“Right, we’d better go back in there then,” said Joe. They crept back into the car park and over to the lump of concrete Simon pointed out. “Here goes,” said Joe. He put the ring on the ground and picked up the block with both hands. But he froze: he could see Alisdair’s head on the ground where the ring should be. He backed away.

“Joe – what is it?”

He shook his head. Alisdair still lay on the ground, with the blood pooling round his skull.

“Joe, mate, pull yourself together. What is it? What can you see?”

A whisper came in his ear, “Not a very nice image is it?”

He whirled round. “Who’s there?”

“I thought you said he hadn’t lost it,” muttered Simon.

“Shh,” said Yousef. “There must be someone there.”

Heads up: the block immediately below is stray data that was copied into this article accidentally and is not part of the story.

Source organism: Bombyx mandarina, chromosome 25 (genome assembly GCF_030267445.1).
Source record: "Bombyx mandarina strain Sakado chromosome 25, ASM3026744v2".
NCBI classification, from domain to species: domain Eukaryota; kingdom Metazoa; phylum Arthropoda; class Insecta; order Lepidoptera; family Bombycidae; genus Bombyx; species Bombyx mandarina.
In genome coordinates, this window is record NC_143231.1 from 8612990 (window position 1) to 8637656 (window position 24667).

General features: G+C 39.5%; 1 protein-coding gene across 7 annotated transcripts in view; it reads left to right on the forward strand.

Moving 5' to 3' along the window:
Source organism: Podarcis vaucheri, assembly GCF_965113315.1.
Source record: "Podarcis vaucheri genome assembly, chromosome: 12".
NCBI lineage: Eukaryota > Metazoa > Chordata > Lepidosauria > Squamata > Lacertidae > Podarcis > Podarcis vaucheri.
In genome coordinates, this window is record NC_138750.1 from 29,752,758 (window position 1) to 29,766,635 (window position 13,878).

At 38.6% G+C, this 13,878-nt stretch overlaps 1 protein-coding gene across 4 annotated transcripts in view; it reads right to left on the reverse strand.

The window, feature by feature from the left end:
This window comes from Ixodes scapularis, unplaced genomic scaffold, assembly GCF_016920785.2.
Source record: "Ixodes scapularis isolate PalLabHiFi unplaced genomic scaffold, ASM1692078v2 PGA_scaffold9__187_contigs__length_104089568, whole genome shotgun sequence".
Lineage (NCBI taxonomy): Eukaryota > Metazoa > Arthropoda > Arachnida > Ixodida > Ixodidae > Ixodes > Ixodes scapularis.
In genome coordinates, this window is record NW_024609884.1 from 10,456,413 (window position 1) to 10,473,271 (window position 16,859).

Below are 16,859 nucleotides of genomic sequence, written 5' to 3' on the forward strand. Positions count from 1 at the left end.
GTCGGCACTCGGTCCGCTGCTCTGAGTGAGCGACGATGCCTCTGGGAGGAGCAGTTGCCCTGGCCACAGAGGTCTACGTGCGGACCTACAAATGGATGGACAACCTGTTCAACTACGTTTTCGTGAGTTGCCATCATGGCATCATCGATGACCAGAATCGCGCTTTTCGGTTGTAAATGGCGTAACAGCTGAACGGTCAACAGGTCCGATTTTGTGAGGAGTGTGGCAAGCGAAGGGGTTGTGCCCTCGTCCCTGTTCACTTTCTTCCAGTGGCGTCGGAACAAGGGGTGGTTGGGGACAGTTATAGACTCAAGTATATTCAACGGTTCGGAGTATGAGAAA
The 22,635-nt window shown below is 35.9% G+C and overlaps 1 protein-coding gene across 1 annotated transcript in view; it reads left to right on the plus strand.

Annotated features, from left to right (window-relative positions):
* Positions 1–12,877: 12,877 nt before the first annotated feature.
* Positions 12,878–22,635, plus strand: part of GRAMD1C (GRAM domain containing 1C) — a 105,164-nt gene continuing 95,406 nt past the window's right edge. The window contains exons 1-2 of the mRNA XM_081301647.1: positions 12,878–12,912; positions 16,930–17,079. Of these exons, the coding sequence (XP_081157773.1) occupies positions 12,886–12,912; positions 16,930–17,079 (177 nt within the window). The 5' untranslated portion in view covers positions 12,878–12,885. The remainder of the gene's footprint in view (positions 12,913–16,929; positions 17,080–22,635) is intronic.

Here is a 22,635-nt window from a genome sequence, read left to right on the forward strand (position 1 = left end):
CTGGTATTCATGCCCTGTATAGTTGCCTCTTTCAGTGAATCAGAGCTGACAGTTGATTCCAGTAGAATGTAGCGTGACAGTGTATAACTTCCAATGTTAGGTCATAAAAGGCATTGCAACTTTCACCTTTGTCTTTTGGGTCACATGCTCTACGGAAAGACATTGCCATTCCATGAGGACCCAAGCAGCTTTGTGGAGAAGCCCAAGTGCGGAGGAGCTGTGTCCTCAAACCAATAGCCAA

“You mean…?”

“A spirit,” said Yousef impatiently.

“You’re so like your dad,” came the voice again in Joe’s ear.

“Who are you?” shouted Joe, still whirling in search of the owner of the voice.

“Don’t you know?” said the whisper. “Can’t you guess?”

Joe shuddered as he realised where he’d heard the voice before – the drunkard in the vision: Gideon’s dad.

“…Mr Burroughs?”

“Oh, but you can call me ‘Granddad’.”

A sudden smash made Joe whirl again. Simon was standing sheepishly nearby, the concrete block in pieces at his feet and the ring glowing eerily amid the rubble. As Joe watched, a stream of mist shot up from the cracked jet stone. It rose and spread, creating a curtain of dense fog for a moment, before swirling off towards the factory.

“Thought we’d better get on with it,” said Simon.

“Thanks, mate,” said Joe.

“Oh how touching – the idiot boy has friends,” said Mr Burroughs’ voice. Joe turned again, and this time managed to locate him, standing in the shadows of the factory wall.

“Stop it,” shouted Joe. “What do you want anyway?”

“Only to see you dead,” said the spirit. “You and that other idiot boy I sired.”

“But you’re my grandfather,” said Joe. “Aren’t you meant to protect me?”